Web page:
-- They don’t include the approximately two billion legally paid for downloads from iTunes, Yahoo e-Music and many others. These are not CD’s, technically, so they don’t count them in “reduced sales” even though record companies are getting tens of millions in new revenue from these sales. Also worth noting is that there has been a 71% increase for these types of sales. (2005: 244.2 million, 2006: 418.6 million)

-- They don’t include used record sales from Amoeba and other such stores.  These sales (about 100,000 units a week) go unreported to SoundScan.  Record companies and artists also don’t get paid off the sale of used CDs.  So in the mind of the RIAA it’s not a real sale.

-- They don’t include the fact that the licensing fees for getting a hit song in a soundtrack has increased 1000% since 1995 (climbing from about $80,000 to about $1,000,000) with no additional hard costs to the label.

-- They ignore the 300,000,000 ringtones that have generated about .30 cents each in new revenue (about $90,000,000) for labels in the past three years and due to a new ruling in the copyright office, will increase to about .50 cents each in coming years.

-- They are omitting the fact that downloaded music (ringtones, iTunes and subscription-based services) don’t require manufacturing costs nor is there any returned or damaged merchandise (with rare exception) from digital sales. So, in essence, record companies make substantially higher profit margins on newer sales.

-- They are also hoping that you forget something very relevant about the future buying habits of today’s music lover; that twenty-one year old Jane, who buys her music on-line or gets it illegally, will, in 2016, be thirty year old Jane.  When she does she will tire of listening to her old 128 AAC files now that she has a house and her husband has bought a cool 10.1 home entertainment center and they both realize that MP3s sound like mud. They will also get real perturbed that iTunes keeps “upgrading” the bit rate and making them reburn their record collection over and over again every time they come out with a new version of the iPod; one that will NOT be downward compatible with 128 files. (Remember that the computer industry and the music business both make money off planned obsolescence). Now that she’s a bit more mature, has a bit more money, and—here’s the key part—her tastes have solidified, she’ll want to OWN her music instead of renting it from subscription services over and over again.  That way, whenever there is a new generation of Personal Listening Device, all her significant other has to do is re-burn their record collection for free. No DRM, no limitations, no fees. Total cost is about 50 cents a song and an afternoon of time.  But... they need an archive to do this.   Where-oh-where will they turn?  I’ve got an idea: a record store with its aisles and aisles of CDs.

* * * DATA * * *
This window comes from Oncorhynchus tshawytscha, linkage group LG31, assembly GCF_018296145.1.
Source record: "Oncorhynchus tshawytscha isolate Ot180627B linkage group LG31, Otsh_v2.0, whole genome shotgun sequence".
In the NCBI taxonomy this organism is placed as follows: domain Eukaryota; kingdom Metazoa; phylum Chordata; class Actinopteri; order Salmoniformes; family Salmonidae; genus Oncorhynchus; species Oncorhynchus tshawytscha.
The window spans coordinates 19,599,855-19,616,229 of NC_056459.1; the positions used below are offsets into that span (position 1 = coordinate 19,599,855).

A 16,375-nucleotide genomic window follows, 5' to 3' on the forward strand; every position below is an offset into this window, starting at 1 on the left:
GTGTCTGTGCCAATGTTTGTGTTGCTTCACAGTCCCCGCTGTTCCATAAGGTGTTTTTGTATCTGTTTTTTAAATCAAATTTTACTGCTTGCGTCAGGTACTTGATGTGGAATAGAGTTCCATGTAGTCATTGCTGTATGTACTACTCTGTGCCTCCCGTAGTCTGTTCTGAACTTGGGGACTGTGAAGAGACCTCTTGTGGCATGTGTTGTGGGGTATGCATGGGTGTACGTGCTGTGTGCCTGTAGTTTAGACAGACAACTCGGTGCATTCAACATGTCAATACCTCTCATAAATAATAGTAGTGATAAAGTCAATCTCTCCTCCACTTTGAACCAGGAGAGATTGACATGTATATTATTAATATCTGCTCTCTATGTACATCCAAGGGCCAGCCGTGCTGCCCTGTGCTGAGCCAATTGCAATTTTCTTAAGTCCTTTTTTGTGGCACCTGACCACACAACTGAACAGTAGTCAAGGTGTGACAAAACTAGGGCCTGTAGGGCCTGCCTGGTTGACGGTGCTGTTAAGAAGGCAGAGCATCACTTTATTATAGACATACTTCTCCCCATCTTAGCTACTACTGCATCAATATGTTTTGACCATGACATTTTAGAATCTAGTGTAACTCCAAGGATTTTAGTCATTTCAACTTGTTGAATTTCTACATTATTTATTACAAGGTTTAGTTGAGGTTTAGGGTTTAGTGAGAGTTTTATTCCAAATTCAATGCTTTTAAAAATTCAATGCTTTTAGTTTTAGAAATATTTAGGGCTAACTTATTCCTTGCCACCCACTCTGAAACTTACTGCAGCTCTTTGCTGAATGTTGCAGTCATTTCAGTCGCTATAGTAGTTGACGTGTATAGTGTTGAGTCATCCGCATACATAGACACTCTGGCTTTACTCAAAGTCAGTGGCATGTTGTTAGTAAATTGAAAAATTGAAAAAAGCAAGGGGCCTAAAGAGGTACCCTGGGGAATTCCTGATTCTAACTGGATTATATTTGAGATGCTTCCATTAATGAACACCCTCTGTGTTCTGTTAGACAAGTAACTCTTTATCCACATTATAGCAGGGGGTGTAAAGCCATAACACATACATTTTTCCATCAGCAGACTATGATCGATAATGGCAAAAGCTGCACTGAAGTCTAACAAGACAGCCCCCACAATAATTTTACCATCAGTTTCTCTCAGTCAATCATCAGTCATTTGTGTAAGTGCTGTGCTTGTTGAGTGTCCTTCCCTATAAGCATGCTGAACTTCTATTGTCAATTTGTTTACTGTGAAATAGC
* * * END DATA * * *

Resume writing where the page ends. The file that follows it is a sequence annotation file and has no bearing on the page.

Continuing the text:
And keep in mind a few stats from the US Census Bureau: "Roughly half of the nation's population will be 40 by the year 2010. Right now about 4 million people per year are turning 50.” That's over 10,000 people a day. And they don’t like MP3s. Although the buy downloads, by and large they still all tend to buy some sort of disk-based music product.(DVD, CD, Super CD, Dual Disk, etc.)

So, is the closing of a major CD chain, like Tower, really the end of the music business as we know it? And will downloads kill the radio star? 

I think not. Did the closing of Woolworths stop people from buying cheap junk?  No. Chains close all the time without it meaning Armageddon.  And I can assure you that the closing of Tower Records will have just about zero negative impact on Best Buy, K-Mart, Virgin and Wal-Mart—where about 95% of America buys its music; or iTunes, Yahoo, AOL, Napster, E-music and Rhapsody, where the other 5% buys their music. Transition and evolution is the name of the game.  They are as natural as a metamorphosed caterpillar.

So, when record executives give interviews that bemoan the pending death of the music business to me they just sound like old school farts, trying to crawl back into some decomposing chrysalis. 

Look carefully at their credentials.  Most of them were recently fired from their cushy, six-figure label jobs.

Labels are not into wholesale nepotism anymore. They are hiring from without, not within.  They are streamlining their staff because you no longer need a team of A&R executives making an average salary of $175,000 a year, with expense accounts for travel to hear a new act. Why bother when you can have three 20 year-olds for $30,000 a piece doing the same job by searching MySpace.

You don’t need Marketing VPs at $250,000 a year when you can outsource a viral marketing company for a tenth of that price.  Or how about lawyers at $500 an hour to negotiate the same deal over and over again?  (It couldn’t last for ever, fellas.  You had to know that.)  So just because record companies have wised up and trimmed the fat doesn’t mean that we’re all doomed.

Mass firings does NOT equal dying business.  It equals a changing business.

We don’t have cobblers anymore either, but we still have a shoe industry.

Jane looks at her toes. Her thrift-store bought sandals are a bit worn. “I love music but maybe today I’ll buy some new pumps instead.  I never have enough of those.”

That’s the spirit.

Happy New Year.  And it will be.

Moses Avalon


Moses Avalon is former record producer and recording engineer who has worked with Grammy winning artists and received RIAA platinum records. He is now the one of nation’s leading music business consultants and artist’s rights advocates and author of a top selling music business reference, Confessions of a Record Producer. More of his articles can be seen at www.MosesAvalon.com .